blue is the deepest colour; unimpeded, the gaze plumbs infinity, the colour forever escaping it. blue is the most insubstantial of colours; it seldom occurs in the natural world except as a translucency, that is to say as an accumulation of emptiness, the void of the heavens, of the depths of the sea, of crystal or diamond. emptiness is austere, pure and frosty. blue is the coldest of colours snd, in its absolute quality, the purest, apart from the total void of matt white.
apply the colour blue to an object and it will reduce, cut open and destroy its shape. movement and sound, like shapes, disappear into blue, sink and vanish like a bird in the sky. insubstantial in itself, blue disembodies whatever becomes caught in it. it is the road to infinity on which the real is changed to the imaginary. to penetrate the blue is rather like alice passing to the other side of the looking-glass. light blue is the colour of meditation, and as it darkens naturally, it becomes the colour of dreams.
juxtaposed with red or yellow ochre, blue displays the sacred marriage of rivalry of heaven and earth. with nothing to break the flat monotony of the steppes of central asia, earth and sky have lain face to face since time began and their marriage has preluded the birth of every hero of the steppes. the legend is still current that genghis khan, who founded the great mongol dynasty, was born of the coupling of a blue wolf with a yellow doe. the blue wolf is none other than er töshtük, the hero of kirghizian courtly verse, clad in blue steel and bearing a blue shield and a blue lance. mongolo-turkic literature is full of blue lions and tigers and these are manifestations of the power of tangri, “father” of the altaic tribes who is throned above the mountains and the sky and who became allah when the turks were converted to islam.
in the war between earth and heaven, blue and white were allied against red and green as christian iconography corroborates, especially in depiction of st. george and the dragon. at byzantium the four factions which confronted each other at the chariot races in the hippodrome were the reds and greens on one side and the whites and blues on the other.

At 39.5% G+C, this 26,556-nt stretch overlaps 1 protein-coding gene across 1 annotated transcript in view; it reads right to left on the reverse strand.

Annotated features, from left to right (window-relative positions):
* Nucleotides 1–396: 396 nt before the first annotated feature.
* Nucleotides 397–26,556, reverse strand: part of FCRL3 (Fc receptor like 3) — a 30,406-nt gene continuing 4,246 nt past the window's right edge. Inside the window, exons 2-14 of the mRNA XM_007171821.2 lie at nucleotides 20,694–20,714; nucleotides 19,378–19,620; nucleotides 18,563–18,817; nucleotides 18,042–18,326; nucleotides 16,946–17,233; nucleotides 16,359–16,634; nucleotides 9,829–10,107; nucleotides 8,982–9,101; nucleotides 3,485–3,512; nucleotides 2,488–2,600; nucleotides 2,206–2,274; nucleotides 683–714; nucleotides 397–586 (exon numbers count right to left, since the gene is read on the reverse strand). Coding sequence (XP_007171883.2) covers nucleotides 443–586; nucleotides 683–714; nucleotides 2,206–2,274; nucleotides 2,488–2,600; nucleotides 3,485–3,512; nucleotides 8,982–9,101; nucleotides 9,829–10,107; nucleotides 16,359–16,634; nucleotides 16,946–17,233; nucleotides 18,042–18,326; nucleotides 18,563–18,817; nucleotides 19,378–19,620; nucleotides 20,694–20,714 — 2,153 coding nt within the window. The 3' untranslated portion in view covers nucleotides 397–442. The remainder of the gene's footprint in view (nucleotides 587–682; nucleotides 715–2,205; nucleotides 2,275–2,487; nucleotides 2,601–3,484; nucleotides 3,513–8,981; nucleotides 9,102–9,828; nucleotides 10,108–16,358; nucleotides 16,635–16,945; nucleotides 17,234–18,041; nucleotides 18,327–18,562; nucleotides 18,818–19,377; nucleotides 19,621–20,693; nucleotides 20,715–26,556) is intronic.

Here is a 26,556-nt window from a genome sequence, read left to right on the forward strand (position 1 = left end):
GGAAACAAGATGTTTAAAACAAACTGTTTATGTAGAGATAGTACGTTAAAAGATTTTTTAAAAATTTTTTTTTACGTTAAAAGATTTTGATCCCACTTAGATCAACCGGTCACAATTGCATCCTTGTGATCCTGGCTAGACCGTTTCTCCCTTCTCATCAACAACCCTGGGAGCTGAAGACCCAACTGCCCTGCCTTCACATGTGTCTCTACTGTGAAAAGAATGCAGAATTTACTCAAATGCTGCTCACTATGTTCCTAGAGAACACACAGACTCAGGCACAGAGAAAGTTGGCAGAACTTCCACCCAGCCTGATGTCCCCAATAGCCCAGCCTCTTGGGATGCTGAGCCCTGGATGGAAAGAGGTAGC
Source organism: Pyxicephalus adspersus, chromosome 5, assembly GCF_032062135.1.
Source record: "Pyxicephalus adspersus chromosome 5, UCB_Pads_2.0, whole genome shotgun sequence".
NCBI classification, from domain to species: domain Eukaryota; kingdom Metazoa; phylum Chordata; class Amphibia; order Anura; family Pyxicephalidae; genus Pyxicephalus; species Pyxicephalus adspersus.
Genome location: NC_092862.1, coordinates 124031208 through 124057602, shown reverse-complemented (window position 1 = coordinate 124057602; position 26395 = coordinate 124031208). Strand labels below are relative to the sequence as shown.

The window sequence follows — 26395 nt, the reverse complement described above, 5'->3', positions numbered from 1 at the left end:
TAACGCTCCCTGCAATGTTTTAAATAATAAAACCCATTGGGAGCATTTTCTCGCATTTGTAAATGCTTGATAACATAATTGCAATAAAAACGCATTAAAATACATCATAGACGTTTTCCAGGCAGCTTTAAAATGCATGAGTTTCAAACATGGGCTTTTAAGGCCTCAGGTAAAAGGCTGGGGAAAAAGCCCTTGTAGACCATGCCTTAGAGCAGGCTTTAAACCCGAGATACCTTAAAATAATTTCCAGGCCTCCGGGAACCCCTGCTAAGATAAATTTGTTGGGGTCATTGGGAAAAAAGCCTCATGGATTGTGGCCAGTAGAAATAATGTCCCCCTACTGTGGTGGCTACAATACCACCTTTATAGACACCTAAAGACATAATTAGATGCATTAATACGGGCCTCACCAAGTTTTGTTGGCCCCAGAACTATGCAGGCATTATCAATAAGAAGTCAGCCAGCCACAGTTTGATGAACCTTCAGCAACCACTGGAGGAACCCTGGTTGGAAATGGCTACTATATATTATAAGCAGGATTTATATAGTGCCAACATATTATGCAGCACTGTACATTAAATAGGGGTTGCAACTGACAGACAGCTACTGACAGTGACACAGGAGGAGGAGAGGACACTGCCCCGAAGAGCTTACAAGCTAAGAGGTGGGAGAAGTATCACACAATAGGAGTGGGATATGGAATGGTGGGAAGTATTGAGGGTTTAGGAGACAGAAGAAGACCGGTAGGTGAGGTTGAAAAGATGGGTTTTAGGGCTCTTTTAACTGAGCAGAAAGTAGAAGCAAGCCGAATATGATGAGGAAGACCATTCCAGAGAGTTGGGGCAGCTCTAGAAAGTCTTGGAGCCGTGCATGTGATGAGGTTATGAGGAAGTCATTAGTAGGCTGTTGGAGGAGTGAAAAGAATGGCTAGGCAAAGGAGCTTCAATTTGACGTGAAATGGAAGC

to the aztec mind, turquoise blue was the colour of the sun, which they named ‘prince of the turquoise’ (chalchihuitl). it was the sign of drought, famine an death, yet it was also a blue-green stone, which ornamented the skirts of the goddess of rebirth. when an aztec prince died, one of these stones replaced his heart before his body was cremated, just as in egypt, before mummification, the dead pharaoh’s heart was replaced by a scarab beetle carved from emerald. in some parts of poland the custom of painting the house of brides-to-be blue still survives.
blue is the colour of the yang, and the geomantic dragon, and hence is beneficent. huan (blue), the colour of the darkling distant sky, suggests the realm of the immortals, but also, if interpreted in accordance with the tao te ching, the non-manifested. the original pictogram would relate to the unreeling of the thread of a double cocoon, reminiscent of the symbolism of the spiral.
there is no specific word in celtic languages for blue (glas in breton, welsh and irish gaelic means blue or green or even grey, according to context), and when a distinction is essential, alternatives or synonyms are used.
fra the penguin dictionary of symbols, jean chevalier og alain gheerbrant 1994